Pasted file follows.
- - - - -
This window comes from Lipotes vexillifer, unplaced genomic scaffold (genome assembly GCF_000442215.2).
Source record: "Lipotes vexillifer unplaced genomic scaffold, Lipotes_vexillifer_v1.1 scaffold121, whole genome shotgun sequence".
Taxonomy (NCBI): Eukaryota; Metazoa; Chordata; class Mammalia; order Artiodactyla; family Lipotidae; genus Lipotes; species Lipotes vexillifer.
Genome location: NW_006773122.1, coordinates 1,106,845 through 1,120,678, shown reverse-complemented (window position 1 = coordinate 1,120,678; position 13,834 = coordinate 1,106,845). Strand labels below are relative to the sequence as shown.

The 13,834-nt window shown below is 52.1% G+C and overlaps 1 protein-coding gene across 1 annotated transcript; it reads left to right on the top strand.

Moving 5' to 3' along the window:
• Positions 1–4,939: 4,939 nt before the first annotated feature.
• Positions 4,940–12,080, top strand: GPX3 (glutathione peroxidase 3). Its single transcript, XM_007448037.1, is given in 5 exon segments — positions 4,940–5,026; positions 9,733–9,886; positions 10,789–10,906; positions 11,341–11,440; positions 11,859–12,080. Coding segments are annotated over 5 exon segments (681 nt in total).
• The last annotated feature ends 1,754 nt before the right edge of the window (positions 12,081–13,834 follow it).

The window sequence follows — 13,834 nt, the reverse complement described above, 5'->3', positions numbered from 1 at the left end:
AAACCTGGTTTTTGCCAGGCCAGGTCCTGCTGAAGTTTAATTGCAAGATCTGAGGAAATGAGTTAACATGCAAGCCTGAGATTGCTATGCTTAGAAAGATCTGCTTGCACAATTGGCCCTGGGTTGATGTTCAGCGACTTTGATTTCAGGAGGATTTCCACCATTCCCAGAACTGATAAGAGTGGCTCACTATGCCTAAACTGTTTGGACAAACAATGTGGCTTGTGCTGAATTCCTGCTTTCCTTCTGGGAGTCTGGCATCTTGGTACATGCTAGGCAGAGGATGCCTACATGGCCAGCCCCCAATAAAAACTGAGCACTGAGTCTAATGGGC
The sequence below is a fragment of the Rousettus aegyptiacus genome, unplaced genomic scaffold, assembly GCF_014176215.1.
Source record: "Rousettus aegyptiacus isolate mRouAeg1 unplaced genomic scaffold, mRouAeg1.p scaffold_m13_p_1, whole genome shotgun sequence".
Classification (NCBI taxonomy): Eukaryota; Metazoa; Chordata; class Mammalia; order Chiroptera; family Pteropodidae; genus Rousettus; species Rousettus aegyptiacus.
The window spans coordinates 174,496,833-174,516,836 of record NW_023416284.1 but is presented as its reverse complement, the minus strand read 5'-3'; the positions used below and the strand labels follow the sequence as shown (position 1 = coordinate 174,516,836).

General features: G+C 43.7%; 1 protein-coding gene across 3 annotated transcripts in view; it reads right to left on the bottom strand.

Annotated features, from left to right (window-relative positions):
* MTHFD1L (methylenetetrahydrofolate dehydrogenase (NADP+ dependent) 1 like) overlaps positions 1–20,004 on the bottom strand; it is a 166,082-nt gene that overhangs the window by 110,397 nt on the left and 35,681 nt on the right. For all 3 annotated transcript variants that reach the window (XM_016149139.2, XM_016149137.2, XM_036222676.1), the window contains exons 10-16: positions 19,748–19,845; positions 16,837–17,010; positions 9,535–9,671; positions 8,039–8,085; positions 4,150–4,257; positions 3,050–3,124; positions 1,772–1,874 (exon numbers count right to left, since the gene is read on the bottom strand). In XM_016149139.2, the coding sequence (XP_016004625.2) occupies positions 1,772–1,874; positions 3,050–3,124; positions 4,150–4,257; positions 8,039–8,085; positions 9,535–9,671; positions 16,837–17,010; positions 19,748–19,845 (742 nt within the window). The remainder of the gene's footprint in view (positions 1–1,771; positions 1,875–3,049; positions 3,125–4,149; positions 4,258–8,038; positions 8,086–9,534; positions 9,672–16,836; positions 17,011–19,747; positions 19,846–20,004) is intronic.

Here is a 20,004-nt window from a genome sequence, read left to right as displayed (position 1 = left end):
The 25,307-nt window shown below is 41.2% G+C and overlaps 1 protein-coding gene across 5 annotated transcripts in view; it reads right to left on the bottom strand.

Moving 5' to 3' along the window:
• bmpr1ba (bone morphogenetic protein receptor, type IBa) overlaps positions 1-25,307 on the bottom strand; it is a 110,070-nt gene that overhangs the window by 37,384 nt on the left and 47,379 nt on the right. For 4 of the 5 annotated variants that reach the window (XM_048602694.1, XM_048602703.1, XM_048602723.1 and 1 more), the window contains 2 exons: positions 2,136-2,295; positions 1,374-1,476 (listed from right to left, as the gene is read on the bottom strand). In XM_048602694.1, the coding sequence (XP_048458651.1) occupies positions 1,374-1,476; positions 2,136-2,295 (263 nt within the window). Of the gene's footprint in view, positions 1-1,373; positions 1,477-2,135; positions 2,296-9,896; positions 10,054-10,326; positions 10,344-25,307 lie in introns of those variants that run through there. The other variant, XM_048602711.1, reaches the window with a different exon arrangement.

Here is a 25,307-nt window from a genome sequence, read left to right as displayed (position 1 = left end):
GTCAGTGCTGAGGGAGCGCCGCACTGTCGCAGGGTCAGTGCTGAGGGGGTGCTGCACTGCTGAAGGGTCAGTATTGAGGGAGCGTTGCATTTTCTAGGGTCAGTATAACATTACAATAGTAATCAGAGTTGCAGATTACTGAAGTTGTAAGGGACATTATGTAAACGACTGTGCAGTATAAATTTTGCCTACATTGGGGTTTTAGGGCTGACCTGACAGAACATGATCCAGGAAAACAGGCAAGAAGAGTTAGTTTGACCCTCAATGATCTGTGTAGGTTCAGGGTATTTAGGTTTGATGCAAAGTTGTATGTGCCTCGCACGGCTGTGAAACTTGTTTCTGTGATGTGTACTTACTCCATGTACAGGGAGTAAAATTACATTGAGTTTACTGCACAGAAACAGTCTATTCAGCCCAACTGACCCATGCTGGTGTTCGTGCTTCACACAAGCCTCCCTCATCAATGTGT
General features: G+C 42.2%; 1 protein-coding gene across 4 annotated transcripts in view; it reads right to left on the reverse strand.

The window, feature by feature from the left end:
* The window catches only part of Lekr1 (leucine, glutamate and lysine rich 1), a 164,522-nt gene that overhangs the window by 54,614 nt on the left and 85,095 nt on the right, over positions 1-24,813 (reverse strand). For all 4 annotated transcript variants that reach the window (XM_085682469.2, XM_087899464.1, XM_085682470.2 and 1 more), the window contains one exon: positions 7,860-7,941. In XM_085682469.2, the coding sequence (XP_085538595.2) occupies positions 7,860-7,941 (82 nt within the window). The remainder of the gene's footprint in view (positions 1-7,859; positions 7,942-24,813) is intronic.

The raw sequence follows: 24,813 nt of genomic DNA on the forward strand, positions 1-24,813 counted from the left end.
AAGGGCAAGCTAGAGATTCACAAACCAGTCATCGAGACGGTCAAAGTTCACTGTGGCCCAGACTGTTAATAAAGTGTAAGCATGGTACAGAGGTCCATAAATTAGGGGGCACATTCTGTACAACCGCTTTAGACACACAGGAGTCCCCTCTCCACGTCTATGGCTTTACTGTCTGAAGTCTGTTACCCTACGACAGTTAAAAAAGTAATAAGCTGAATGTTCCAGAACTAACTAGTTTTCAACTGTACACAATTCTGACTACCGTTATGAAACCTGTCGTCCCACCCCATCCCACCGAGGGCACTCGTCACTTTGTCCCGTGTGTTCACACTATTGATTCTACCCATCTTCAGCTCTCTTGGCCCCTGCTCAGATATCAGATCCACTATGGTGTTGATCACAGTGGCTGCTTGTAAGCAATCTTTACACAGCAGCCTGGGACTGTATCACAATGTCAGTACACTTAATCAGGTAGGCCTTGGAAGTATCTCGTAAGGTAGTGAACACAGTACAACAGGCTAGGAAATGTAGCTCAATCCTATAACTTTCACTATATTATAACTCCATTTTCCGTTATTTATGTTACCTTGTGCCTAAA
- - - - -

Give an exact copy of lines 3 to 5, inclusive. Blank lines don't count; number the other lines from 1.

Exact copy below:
Taxonomy (NCBI): Eukaryota; Metazoa; Chordata; class Mammalia; order Artiodactyla; family Lipotidae; genus Lipotes; species Lipotes vexillifer.
Genome location: NW_006773122.1, coordinates 1,106,845 through 1,120,678, shown reverse-complemented (window position 1 = coordinate 1,120,678; position 13,834 = coordinate 1,106,845). Strand labels below are relative to the sequence as shown.

The 13,834-nt window shown below is 52.1% G+C and overlaps 1 protein-coding gene across 1 annotated transcript; it reads left to right on the top strand.